Abstract: Although previous evidence suggests advantages of nifedipine over terbutaline as tocolytic agents, in some jurisdictions, terbutaline is approved for use and nifedipine is not. In women in preterm labour, we compared the impact of terbutaline versus nifedipine on inhibition of uterine contractions, preterm birth, neonatal sepsis, intracranial haemorrhage or necrotizing enterocolitis, death or admission to a neonatal intensive care unit and maternal adverse reactions. We randomized 32 women to nifedipine and 34 to terbutaline. We found no difference between groups in tocolysis or preterm birth. No serious maternal adverse effects or serious neonatal adverse outcomes occurred in either group. Less serious maternal adverse effects less common with terbutaline included flushing (2.94% versus 43.7%) and headache (5.9% versus 31.2%). The administration of terbutaline increased tremor (76.4% versus 0%), nausea (58.8% versus 9.4%) and dizziness (29.4% versus 6.25%). The total number of side effects, and the proportion of women experiencing one or more side effects, proved greater with terbutaline. In this study, terbutaline and nifedipine performed similarly in their tocolytic effects. Each drug has specific side effects, though overall, nifedipine was associated with fewer adverse effects. This article is protected by copyright. All rights reserved.
      PubDate: 2014-08-21T10:19:44.121114-05:
      DOI: 10.1111/bcpt.12306
  • Stimulation of Suicidal Erythrocyte Death by Sulforaphane
    • Authors: Kousi Alzoubi; Salvatrice Calabrò, Caterina Faggio, Florian Lang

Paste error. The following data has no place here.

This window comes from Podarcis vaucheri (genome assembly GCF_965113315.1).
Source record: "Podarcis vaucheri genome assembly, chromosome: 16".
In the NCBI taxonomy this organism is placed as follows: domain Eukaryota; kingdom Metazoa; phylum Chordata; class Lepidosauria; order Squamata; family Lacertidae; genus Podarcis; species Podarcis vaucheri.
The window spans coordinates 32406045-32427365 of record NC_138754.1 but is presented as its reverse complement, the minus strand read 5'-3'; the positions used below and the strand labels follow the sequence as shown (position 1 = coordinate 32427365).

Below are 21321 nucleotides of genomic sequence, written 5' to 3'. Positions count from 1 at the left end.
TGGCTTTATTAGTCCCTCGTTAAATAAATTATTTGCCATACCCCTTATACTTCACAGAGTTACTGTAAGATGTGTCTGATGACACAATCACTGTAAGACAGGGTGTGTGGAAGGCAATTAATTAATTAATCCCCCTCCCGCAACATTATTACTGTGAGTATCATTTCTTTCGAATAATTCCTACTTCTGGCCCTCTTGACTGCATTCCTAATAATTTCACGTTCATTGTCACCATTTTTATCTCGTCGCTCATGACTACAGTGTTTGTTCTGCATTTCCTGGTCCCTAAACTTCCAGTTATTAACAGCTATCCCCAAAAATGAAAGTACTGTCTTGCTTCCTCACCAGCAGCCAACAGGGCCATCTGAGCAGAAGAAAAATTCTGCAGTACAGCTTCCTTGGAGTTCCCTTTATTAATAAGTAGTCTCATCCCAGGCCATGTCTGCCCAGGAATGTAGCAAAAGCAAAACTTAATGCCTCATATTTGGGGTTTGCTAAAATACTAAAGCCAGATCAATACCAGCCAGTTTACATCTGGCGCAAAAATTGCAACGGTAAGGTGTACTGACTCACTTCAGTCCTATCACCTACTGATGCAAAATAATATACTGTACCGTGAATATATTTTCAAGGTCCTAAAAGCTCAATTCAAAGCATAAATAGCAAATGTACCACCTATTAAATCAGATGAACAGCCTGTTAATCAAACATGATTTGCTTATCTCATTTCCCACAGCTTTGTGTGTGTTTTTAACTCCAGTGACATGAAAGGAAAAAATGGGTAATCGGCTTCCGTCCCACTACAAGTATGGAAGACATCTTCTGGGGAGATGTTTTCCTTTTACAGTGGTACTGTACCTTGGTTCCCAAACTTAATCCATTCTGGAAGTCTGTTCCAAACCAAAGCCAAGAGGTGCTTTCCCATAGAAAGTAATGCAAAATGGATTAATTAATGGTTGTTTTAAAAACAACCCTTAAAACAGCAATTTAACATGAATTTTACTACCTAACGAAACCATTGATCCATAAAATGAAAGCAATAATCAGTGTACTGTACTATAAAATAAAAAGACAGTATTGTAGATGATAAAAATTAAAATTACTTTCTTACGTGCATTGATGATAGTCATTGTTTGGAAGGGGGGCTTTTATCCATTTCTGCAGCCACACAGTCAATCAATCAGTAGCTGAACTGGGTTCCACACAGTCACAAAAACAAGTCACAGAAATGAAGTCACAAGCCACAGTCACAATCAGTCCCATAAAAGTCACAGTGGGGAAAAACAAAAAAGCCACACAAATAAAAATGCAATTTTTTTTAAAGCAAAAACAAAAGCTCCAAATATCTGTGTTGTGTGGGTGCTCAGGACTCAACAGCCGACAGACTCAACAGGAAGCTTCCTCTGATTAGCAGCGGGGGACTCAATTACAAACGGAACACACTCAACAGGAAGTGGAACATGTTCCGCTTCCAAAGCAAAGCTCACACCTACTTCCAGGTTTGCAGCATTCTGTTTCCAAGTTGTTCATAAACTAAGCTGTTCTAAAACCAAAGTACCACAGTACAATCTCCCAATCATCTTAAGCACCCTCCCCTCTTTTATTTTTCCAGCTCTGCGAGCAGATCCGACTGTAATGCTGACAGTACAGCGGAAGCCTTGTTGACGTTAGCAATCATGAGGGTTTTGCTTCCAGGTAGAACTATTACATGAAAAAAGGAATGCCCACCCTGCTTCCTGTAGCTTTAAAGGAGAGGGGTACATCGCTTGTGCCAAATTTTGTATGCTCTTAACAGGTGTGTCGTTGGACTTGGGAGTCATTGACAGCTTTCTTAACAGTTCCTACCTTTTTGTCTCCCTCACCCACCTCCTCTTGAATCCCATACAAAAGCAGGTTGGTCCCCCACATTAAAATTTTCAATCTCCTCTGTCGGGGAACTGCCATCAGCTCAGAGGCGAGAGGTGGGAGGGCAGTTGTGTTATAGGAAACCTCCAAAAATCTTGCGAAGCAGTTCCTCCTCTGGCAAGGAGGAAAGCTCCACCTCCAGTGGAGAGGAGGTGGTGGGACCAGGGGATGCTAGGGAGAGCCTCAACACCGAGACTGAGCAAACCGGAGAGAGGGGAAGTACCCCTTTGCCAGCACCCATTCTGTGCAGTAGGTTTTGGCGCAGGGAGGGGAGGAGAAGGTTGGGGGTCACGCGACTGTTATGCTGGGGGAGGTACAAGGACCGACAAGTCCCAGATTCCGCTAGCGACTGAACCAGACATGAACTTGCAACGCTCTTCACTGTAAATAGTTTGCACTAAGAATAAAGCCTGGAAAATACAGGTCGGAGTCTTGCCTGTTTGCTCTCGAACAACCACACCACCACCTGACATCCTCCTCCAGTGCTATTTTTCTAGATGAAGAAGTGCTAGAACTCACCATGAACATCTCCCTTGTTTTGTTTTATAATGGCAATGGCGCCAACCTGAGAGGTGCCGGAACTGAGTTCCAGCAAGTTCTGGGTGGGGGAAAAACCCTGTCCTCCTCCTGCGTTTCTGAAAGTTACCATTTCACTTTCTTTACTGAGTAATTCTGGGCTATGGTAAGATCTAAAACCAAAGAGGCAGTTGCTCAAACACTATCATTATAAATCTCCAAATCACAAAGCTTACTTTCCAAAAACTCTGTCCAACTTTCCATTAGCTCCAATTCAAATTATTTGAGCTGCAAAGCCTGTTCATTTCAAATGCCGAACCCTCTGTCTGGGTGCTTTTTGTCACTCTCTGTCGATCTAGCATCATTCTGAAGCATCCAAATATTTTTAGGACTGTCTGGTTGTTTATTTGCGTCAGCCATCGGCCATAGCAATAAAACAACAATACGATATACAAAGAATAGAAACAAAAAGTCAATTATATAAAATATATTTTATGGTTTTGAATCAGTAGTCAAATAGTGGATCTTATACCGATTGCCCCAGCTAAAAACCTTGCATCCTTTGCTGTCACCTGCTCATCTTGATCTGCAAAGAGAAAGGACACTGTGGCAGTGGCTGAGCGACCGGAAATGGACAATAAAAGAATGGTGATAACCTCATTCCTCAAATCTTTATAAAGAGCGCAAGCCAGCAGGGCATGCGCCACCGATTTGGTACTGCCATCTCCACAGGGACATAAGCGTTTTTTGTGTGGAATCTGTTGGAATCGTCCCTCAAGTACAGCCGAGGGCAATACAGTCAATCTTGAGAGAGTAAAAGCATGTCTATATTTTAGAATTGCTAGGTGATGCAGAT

Abstract: Sulforaphane, an isothiocyanate from cruciferous vegetable, counteracts malignancy. The effect is at least in part due to stimulation of suicidal death or apoptosis of tumour cells. Mechanisms invoked in sulforaphane‐induced apoptosis include mitochondrial depolarization and altered gene expression. Even though lacking mitochondria and nuclei, erythrocytes may, similar to apoptosis of nucleated cells, enter eryptosis, a suicidal cell death characterized by cell shrinkage and phosphatidylserine translocation to the erythrocyte surface. Stimulators of eryptosis include increase of cytosolic Ca2+‐activity ([Ca2+]i). The present study explored whether sulforaphane stimulates eryptosis. Cell volume was estimated from forward scatter, phosphatidylserine exposure at the cell surface from annexin V binding and [Ca2+]i from Fluo3‐fluorescence. A 48‐hr treatment of human erythrocytes with sulforaphane (50‐100 μM) significantly decreased forward scatter, significantly increased the percentage of annexin V binding cells and significantly increased [Ca2+]i. The effect of sulforaphane (100 μM) on annexin V binding was significantly blunted but not abrogated by removal of extracellular Ca2+, sulforaphane (100 μM) significantly increased ceramide formation. This article is protected by copyright. All rights reserved.